We’re driving to Rhode Island, Jan and me, toward her new foster home outside Providence.  Tiny dog, with the strange name that would better fit your high school friend.  She’s working a bone on the dog bed in back, and I look at her in the rear-view mirror and think, Was she afraid of people, this little New York City stray?  Did she blend in with the feet of the crowded streets, or run away to quiet alleys?  Was she cold?  Did she find a warm place at night, a grate, a box in an alley, a basement door?  Did a family bring her inside on those cold nights, for an hour or a day or maybe a week, until the novelty of a little puppy wore off and they set her down outside?  And then did she wait there, wait for an hour or maybe a day, for them to open the door to her again?  Or did she walk away, eventually, nose to the sidewalk, hungry?


  • When Neglect Rises to Animal Cruelty: Lili’s Story

    12 March 2014/ 2 Comments / by Suzy

    Lili Deserved Better.

    For a decade, the little cocker spaniel lived with a kind of neglect that amounted to cruelty.  She had to wait until the end of her life — and a rescue to save her — to find the kind of love, care, and respect she deserved.

    It was Abandoned Angels, a cocker spaniel rescue in New York, that stepped up for Lili.  I found her biography on PetFinder, and wanted to share her story.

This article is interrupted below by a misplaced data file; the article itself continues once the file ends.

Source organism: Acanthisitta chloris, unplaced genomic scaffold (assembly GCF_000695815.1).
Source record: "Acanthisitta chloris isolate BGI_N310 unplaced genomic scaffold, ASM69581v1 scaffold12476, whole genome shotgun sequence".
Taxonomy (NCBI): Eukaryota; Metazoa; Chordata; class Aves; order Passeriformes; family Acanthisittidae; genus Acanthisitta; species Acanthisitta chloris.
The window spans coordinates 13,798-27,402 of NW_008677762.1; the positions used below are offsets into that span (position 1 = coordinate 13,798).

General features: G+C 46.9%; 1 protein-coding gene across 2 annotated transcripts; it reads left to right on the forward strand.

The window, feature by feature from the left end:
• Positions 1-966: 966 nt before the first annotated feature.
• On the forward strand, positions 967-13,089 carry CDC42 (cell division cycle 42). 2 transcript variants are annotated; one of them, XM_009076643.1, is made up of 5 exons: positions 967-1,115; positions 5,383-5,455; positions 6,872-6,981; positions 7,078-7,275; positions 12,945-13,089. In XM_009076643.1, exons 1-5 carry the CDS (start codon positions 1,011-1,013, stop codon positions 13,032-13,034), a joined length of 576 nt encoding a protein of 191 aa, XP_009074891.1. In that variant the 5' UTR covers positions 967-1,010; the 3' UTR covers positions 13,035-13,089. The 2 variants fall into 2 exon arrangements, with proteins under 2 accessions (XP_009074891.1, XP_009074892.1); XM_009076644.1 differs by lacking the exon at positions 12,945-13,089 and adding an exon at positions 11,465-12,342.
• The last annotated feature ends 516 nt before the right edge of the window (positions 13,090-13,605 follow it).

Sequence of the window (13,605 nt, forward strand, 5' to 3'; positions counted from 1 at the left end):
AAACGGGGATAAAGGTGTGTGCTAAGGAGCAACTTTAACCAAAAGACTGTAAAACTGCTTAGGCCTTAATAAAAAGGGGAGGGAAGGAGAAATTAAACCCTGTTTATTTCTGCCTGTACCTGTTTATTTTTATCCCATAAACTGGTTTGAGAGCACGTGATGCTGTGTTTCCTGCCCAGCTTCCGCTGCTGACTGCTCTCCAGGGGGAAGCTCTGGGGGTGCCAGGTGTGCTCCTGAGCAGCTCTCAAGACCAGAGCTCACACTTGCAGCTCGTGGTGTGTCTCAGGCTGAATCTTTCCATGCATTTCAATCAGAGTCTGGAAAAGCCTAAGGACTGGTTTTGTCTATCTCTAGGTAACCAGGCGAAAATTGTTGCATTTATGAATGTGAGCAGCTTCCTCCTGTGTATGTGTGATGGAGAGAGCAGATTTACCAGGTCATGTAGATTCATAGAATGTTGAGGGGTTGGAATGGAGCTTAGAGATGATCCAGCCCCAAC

“Lili is a 15 year old severely neglected Cocker Spaniel who comes to us from Animal Care and Control of NYC, where she was turned in as a stray.

    A soft, but neglected and unhealthy Cocker Spaniel reclines on the floor after being rescued in New York by Abandoned Angels Rescue.

    Lili came to Abandoned Angels after being surrendered to New York Animal Care and Control. She’d been there before — ten years earlier, NYC ACC had let her go to a family who neglected her for ten years.

    “Lili’s life has come full circle. She was adopted out by Animal Control to a member of the public back in 2002 when she was just a youngster. This was such a “quality” home that she found herself dumped on the street 11 years later in such horrific condition that it brings tears to our eyes. Our vet sees no evidence of Lili having received any care in a decade or more. In his words, “This did not happen overnight.”


  • Run. Love. Dog. Repeat.

    03 March 2014/ 2 Comments / by Suzy

    A grid of colorful, energetic dog pictures, including puppies and heeler-mixes, from the Instagram account "Run_Love_Dog"Take Some Photo Tips From a Little Red Heeler

    By pure chance I came across Run_Love_Dog, an Instagram account starring a little red heeler mix named Sophie, and managed by the talented artist Lauren LaBeau Steadley.

    And, so far, I haven’t found another dog-centric Instagram account that’s as good, as consistently, breath-takingly good, as Run_Love_Dog.

    What makes Lauren’s pictures so good is her compositions, the way her dog Sophie and, often, her foster pups, take center stage against a backdrop of (usually) Oklahoma sunsets, snowy fields, naked trees. 


  • Lilly the Pitbull’s a Hero (and Our Newest Pocket Pittie)!

    02 March 2014/ No Comment / by Suzy